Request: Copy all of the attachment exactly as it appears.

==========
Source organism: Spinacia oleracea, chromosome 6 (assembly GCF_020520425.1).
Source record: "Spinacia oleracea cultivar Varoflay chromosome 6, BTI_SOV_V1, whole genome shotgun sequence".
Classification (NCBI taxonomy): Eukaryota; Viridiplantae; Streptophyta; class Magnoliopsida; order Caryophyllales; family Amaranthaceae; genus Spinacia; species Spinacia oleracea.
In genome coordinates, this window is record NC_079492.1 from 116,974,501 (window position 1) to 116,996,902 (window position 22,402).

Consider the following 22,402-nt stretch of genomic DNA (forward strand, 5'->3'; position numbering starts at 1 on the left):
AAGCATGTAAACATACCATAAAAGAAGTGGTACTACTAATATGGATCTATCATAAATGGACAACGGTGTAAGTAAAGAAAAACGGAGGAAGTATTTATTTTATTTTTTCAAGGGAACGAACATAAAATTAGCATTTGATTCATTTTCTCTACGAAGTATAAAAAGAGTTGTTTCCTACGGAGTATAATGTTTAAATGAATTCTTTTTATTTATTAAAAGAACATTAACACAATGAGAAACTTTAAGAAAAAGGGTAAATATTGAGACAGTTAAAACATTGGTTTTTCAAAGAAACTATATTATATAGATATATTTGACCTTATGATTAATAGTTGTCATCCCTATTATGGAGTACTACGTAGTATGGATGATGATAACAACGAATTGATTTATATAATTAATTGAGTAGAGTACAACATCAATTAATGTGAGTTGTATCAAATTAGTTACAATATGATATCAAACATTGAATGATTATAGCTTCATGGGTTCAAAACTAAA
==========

Source organism: Spinacia oleracea, chromosome 6 (assembly GCF_020520425.1).
Source record: "Spinacia oleracea cultivar Varoflay chromosome 6, BTI_SOV_V1, whole genome shotgun sequence".
Classification (NCBI taxonomy): Eukaryota; Viridiplantae; Streptophyta; class Magnoliopsida; order Caryophyllales; family Amaranthaceae; genus Spinacia; species Spinacia oleracea.
In genome coordinates, this window is record NC_079492.1 from 116,974,501 (window position 1) to 116,996,902 (window position 22,402).

Consider the following 22,402-nt stretch of genomic DNA (forward strand, 5'->3'; position numbering starts at 1 on the left):
AAGCATGTAAACATACCATAAAAGAAGTGGTACTACTAATATGGATCTATCATAAATGGACAACGGTGTAAGTAAAGAAAAACGGAGGAAGTATTTATTTTATTTTTTCAAGGGAACGAACATAAAATTAGCATTTGATTCATTTTCTCTACGAAGTATAAAAAGAGTTGTTTCCTACGGAGTATAATGTTTAAATGAATTCTTTTTATTTATTAAAAGAACATTAACACAATGAGAAACTTTAAGAAAAAGGGTAAATATTGAGACAGTTAAAACATTGGTTTTTCAAAGAAACTATATTATATAGATATATTTGACCTTATGATTAATAGTTGTCATCCCTATTATGGAGTACTACGTAGTATGGATGATGATAACAACGAATTGATTTATATAATTAATTGAGTAGAGTACAACATCAATTAATGTGAGTTGTATCAAATTAGTTACAATATGATATCAAACATTGAATGATTATAGCTTCATGGGTTCAAAACTAAA